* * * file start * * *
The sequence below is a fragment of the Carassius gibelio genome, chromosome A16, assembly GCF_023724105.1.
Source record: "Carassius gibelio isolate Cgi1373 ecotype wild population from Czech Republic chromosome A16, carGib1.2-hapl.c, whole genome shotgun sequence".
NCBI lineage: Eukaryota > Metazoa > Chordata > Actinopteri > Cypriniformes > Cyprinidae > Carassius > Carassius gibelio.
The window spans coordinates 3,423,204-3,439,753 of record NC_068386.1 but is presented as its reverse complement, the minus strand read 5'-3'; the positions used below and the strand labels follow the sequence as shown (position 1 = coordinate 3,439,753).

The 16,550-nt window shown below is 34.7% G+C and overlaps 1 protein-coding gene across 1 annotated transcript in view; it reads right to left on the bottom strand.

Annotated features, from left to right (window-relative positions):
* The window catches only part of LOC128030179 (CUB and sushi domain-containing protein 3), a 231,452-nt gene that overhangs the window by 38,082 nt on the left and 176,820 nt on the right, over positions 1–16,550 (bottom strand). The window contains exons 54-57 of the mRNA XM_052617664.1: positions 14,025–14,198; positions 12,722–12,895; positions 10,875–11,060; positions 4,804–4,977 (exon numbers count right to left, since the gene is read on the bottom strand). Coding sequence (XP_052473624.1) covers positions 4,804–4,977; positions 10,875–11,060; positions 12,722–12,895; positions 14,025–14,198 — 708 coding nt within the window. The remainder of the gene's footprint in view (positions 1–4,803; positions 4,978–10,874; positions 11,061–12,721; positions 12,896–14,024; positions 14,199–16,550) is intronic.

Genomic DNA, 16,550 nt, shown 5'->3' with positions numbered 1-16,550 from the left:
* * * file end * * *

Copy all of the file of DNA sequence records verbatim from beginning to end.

The sequence below is a fragment of the Carassius gibelio genome, chromosome A16, assembly GCF_023724105.1.
Source record: "Carassius gibelio isolate Cgi1373 ecotype wild population from Czech Republic chromosome A16, carGib1.2-hapl.c, whole genome shotgun sequence".
NCBI lineage: Eukaryota > Metazoa > Chordata > Actinopteri > Cypriniformes > Cyprinidae > Carassius > Carassius gibelio.
The window spans coordinates 3,423,204-3,439,753 of record NC_068386.1 but is presented as its reverse complement, the minus strand read 5'-3'; the positions used below and the strand labels follow the sequence as shown (position 1 = coordinate 3,439,753).

The 16,550-nt window shown below is 34.7% G+C and overlaps 1 protein-coding gene across 1 annotated transcript in view; it reads right to left on the bottom strand.

Annotated features, from left to right (window-relative positions):
* The window catches only part of LOC128030179 (CUB and sushi domain-containing protein 3), a 231,452-nt gene that overhangs the window by 38,082 nt on the left and 176,820 nt on the right, over positions 1–16,550 (bottom strand). The window contains exons 54-57 of the mRNA XM_052617664.1: positions 14,025–14,198; positions 12,722–12,895; positions 10,875–11,060; positions 4,804–4,977 (exon numbers count right to left, since the gene is read on the bottom strand). Coding sequence (XP_052473624.1) covers positions 4,804–4,977; positions 10,875–11,060; positions 12,722–12,895; positions 14,025–14,198 — 708 coding nt within the window. The remainder of the gene's footprint in view (positions 1–4,803; positions 4,978–10,874; positions 11,061–12,721; positions 12,896–14,024; positions 14,199–16,550) is intronic.

Genomic DNA, 16,550 nt, shown 5'->3' with positions numbered 1-16,550 from the left: